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Government Student Loans

Applying for government student loans is probably one of the most exasperating experiences a person will have. It's a lengthy process that involves providing financial records, filling out student aid applications, obtaining financial counseling, and entering into legal contracts.

The good news is getting government student loans can be simplified by making a visit to StudentLoans.gov. This website is supplied by the Office of the U.S. Department of Education and provides information on everything from getting financial awareness counseling to student loan consolidation.

Students need to learn about the application process, different types of loans and payment options. In order to apply for financial aid students must prepare a Free Application for Federal Student Aid (FAFSA).

Institutes of higher learning base financial aid offers on the results of FAFSA. Students will need to gather financial information including social security or alien registration number, driver's license number, federal tax returns, types of benefits received such as child support or alimony, and information regarding any owned assets such as investments, real estate, or money held in bank accounts.

Students who take out loans through the Direct Loan Program must go through entrance counseling before the first loan disbursement is made. This is needed to ensure borrowers understand their responsibilities of loan repayment.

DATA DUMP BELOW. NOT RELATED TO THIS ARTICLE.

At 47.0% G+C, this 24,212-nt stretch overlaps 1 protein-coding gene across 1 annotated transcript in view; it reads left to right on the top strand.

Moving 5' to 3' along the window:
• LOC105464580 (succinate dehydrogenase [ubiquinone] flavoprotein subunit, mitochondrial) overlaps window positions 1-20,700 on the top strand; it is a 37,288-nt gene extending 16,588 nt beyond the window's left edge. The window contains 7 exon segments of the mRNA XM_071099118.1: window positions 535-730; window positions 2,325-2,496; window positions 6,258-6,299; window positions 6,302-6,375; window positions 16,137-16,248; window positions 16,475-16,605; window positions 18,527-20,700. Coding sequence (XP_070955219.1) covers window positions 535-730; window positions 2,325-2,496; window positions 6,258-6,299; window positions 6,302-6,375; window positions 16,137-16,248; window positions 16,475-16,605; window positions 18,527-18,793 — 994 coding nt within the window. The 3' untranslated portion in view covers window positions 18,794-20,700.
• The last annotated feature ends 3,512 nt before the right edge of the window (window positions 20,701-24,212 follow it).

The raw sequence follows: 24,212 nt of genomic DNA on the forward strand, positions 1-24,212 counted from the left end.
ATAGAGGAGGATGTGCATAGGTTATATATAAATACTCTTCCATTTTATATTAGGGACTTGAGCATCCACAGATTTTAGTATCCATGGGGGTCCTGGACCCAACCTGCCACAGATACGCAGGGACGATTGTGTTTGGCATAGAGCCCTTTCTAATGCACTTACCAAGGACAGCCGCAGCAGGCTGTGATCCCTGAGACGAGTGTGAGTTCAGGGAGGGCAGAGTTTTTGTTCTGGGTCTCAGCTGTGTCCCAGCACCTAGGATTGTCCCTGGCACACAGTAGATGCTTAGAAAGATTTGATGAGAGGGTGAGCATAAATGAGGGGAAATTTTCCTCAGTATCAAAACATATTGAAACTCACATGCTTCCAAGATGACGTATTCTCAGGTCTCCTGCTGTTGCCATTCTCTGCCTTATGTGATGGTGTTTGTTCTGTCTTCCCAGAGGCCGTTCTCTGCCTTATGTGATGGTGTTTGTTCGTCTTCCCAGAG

Financial aid can be obtained to attend accredited colleges, graduate school, professional school, or career school. Depending on students' personal finances they might qualify for state or federal grants which do not have to be repaid. Another option is work-study programs which let students earn money to pay for their education.

Most often, students have to apply for federal or private student loans to pay for any remaining balance. Common choices include the Federal Perkins Loan Program, PLUS Loans, or Stafford Loans.

Government student loans offer benefits that can't be obtained from private loans. It is more advantageous to seek out federal loans first because borrowers don't have to begin making payments until they graduate or attend less than half-time. Furthermore, interest rates are substantially lower and usually a fixed rate.

Federal college loans don't require borrowers to have a co-signer or undergo a credit check. This aids in avoiding having a hard credit inquiry and doesn't adversely affect FICO scores. However, once approved borrowers must sign a master promissory note which documents their promise to pay the principal balance and accrued interest.

The U.S. Department of Education offers two types of loans which are categorized as subsidized or unsubsidized. The primary difference is subsidized college loans are offered to undergraduate students who demonstrate a financial need, whereas unsubsidized loans are available to undergraduate and graduate students without having to show financial need.

The downside of unsubsidized loans is students are required to pay interest while in school. If students enter into a forbearance agreement or loan deferment the interest accrues and is added to the principal amount.

Schools determine the loan amount that students receive each academic year based on FAFSA. However, students might receive additional funds if they are classified as a dependent student and their parents do not qualify for PLUS loans through the government.

Taking time to plan ahead and become educated about the various types of federal college loans will help students keep rein over personal finances and help prevent loan default.

We invite you to visit our blog and learn more about government student loans, private student loans, and college loan consolidation.


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Published on February 12, 2013 at 04:59 AM

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